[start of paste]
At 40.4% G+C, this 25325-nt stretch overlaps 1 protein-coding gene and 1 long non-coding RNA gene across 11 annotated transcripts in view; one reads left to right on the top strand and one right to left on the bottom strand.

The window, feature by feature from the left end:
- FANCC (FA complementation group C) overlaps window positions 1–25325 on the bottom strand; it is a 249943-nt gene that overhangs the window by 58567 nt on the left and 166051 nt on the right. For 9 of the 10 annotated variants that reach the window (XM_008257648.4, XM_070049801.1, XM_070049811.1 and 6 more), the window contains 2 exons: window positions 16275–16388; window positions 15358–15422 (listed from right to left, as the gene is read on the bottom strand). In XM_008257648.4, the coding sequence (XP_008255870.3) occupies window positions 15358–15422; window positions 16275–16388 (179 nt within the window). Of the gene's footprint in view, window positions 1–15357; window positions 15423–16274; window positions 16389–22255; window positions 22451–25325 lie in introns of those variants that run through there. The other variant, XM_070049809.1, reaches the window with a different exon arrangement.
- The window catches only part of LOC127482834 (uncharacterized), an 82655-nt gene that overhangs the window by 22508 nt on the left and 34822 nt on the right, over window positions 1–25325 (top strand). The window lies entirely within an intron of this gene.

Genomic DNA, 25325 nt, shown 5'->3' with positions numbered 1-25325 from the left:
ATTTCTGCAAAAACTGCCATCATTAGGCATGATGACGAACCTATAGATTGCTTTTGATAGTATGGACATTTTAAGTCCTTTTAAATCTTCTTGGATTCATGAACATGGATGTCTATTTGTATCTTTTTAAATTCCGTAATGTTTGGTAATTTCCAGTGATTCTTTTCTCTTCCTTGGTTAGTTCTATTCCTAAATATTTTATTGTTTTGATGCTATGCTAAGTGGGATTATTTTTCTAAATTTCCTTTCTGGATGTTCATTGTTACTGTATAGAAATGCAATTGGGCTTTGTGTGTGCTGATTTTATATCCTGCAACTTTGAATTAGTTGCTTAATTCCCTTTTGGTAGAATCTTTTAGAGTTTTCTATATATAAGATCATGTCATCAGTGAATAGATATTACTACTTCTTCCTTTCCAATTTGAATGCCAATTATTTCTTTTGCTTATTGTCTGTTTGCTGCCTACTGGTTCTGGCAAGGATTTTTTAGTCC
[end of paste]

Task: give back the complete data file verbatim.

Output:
At 40.4% G+C, this 25325-nt stretch overlaps 1 protein-coding gene and 1 long non-coding RNA gene across 11 annotated transcripts in view; one reads left to right on the top strand and one right to left on the bottom strand.

The window, feature by feature from the left end:
- FANCC (FA complementation group C) overlaps window positions 1–25325 on the bottom strand; it is a 249943-nt gene that overhangs the window by 58567 nt on the left and 166051 nt on the right. For 9 of the 10 annotated variants that reach the window (XM_008257648.4, XM_070049801.1, XM_070049811.1 and 6 more), the window contains 2 exons: window positions 16275–16388; window positions 15358–15422 (listed from right to left, as the gene is read on the bottom strand). In XM_008257648.4, the coding sequence (XP_008255870.3) occupies window positions 15358–15422; window positions 16275–16388 (179 nt within the window). Of the gene's footprint in view, window positions 1–15357; window positions 15423–16274; window positions 16389–22255; window positions 22451–25325 lie in introns of those variants that run through there. The other variant, XM_070049809.1, reaches the window with a different exon arrangement.
- The window catches only part of LOC127482834 (uncharacterized), an 82655-nt gene that overhangs the window by 22508 nt on the left and 34822 nt on the right, over window positions 1–25325 (top strand). The window lies entirely within an intron of this gene.

Genomic DNA, 25325 nt, shown 5'->3' with positions numbered 1-25325 from the left:
ATTTCTGCAAAAACTGCCATCATTAGGCATGATGACGAACCTATAGATTGCTTTTGATAGTATGGACATTTTAAGTCCTTTTAAATCTTCTTGGATTCATGAACATGGATGTCTATTTGTATCTTTTTAAATTCCGTAATGTTTGGTAATTTCCAGTGATTCTTTTCTCTTCCTTGGTTAGTTCTATTCCTAAATATTTTATTGTTTTGATGCTATGCTAAGTGGGATTATTTTTCTAAATTTCCTTTCTGGATGTTCATTGTTACTGTATAGAAATGCAATTGGGCTTTGTGTGTGCTGATTTTATATCCTGCAACTTTGAATTAGTTGCTTAATTCCCTTTTGGTAGAATCTTTTAGAGTTTTCTATATATAAGATCATGTCATCAGTGAATAGATATTACTACTTCTTCCTTTCCAATTTGAATGCCAATTATTTCTTTTGCTTATTGTCTGTTTGCTGCCTACTGGTTCTGGCAAGGATTTTTTAGTCC